Wednesday, January 26, 2011

Solving the Education Crisis in America: A Special Report LET'S PRETEND

Drs. Fred Newman and Lenora Fulani say pretending can solve the education crisis in America. It is an intriguing idea: children, who have developed the "capacity to pretend to be who they are not", which in this case is a good learner, will also develop the "capacity to become the thing they are pretending to be."
Dialogue on Top Two continues to gain ground, Ricardo Pimentel says that the result of having a TTVG primary forces candidates to have a broader appeal to the voters, which in turn makes elected candidates more bipartisan. More party politics are going on in Rochester, where Democrats attempted to pass a proposal for an independent redistricting commitee...notice how the party "out" of power at the state level is calling for "independent redistricting".... hmmmm....

  • Beyond bipartisan imagery (O. Ricardo Pimentel, Milwaukee Journal Sentinel) The top two. Or, we could switch to a top-two-vote-getter (TTVG) primary. In these open primaries, you don't have to vote a straight party ticket, and the two candidates with the most votes - even if they are of the same party - go on to the general election. The result: Candidates have to appeal broadly and moderately throughout campaigns and are, therefore, more bipartisan once elected.
  • Independent redistricting proposal for Monroe County voted down in committee (By Erinn Cain, Irondequoit Post) A proposal to have an independent redistricting commission in Monroe County has been voted down in committee, but Democrats said they will continue to fight for what they said will be a nonpartisan process of redrawing the county’s districts.
  • New Panel Holds Key to Minority Political Power in California (By Nina Martin, New America Media in California Progress Report) Members include a retired high school principal, an architect, a chiropractor, and an insurance broker—but also a former director of the U.S. Census and a number of people with experience in nonprofits and local government. By law, five are Democrats, five are Republican, and four are either independents or members of smaller parties.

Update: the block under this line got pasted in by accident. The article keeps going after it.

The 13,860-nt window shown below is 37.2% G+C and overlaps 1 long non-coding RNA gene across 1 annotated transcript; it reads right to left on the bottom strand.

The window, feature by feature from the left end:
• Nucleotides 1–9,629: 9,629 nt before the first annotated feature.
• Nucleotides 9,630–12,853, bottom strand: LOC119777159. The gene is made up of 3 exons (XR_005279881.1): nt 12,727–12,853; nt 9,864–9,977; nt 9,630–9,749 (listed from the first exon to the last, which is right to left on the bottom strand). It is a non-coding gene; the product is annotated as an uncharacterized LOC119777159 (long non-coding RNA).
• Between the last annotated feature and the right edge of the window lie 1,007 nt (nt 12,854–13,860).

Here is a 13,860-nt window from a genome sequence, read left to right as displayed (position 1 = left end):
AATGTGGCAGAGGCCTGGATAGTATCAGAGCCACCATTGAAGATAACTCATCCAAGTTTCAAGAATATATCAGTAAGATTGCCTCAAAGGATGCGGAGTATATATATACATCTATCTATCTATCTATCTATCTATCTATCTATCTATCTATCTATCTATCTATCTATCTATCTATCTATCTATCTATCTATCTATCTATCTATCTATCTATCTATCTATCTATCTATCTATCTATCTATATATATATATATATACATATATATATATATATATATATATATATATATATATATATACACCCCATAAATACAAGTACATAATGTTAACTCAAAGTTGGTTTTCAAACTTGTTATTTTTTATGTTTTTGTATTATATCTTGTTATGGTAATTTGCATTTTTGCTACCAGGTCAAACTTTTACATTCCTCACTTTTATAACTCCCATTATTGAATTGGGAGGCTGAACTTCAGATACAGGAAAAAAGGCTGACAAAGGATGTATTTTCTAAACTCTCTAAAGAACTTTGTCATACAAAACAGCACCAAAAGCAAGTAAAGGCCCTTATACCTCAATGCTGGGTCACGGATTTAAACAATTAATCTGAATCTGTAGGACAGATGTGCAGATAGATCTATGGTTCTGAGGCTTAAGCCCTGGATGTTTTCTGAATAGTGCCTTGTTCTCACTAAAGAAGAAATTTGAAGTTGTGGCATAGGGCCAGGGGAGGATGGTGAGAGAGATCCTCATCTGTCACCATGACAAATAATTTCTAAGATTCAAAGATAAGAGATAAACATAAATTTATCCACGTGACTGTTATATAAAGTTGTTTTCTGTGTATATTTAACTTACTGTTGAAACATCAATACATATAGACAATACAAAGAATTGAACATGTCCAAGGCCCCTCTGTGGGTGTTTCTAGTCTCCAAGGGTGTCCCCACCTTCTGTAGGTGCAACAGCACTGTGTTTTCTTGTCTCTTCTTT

• Obama Woos Center to Embrace His Vision of Future (By GERALD F. SEIB, Wall Street Journal) To those independent voters who abandoned him in November, and to those disillusioned admirers who had begun to doubt that he actually represented the post-partisan leader advertised in 2008, Mr. Obama sketched out a kind of grand political bargain to move the government and the nation in the direction he wants.
  • Analysis: Obama, GOP, Frame Debate For 2012 (CBS News) Obama's speech was relatively subdued. "He avoided competing with his audience," said Wayne Fields, a professor at Washington University in St. Louis who studies presidential rhetoric. "They seemed as much a part of the show as he was. The message from both sides was that we're going to work together in a civil society."
  • Solving the Education Crisis in America: A Special Report LET'S PRETEND (by Fred Newman, PhD and Lenora Fulani, PhD, All Stars Project, Inc.) Inside the school system, as Harlem Children’s Zone founder Geoffrey Canada will tell you, the pressure on everyone for the kids to do well on tests and to satisfy endless metrics used to evaluate progress leaves very little room for development, which is fundamentally a qualitative process, difficult to measure but obvious when it is present.
  • The State of the Union: No Time to Slow Down on Education (Kati Haycock - President, The Education Trust, Huffington Post) Better evaluations can help to raise performance in two ways: by giving teachers the clear expectations they deserve -- with evaluations based on well-defined public standards -- and by using those assessments to identify the supports teachers need in order to improve when they don't measure up. President Obama needs to stay strong on this issue, along with the members of Congress from both parties who insist that we can't afford to continue employing teachers who aren't effective, and we can't afford to continue assigning our least effective teachers to the students who desperately need our best.
  • Obama addresses future of education (By DAVID LOWENSTEIN, Daily Trojan, University of Southern California) “We need to teach our kids that it’s not just the winner of the Super Bowl who deserves to be celebrated, but the winner of the science fair; that success is not a function of fame or PR, but of hard work and discipline,” Obama said.


richardwinger said...

Political scientist Boris Shor studied polarization and partisanship in the state legislatures of all 50 states, for the last 15 years. He concluded that Washington state had the 2nd most polarized legislature in the nation. Yet Washington state has used either a top-two primary, or a blanket primary (both types put all candidates on a single primary ballot and all voters use that ballot), for all but 2 elections in the past 15 years.

Dityo Ramadhani said...
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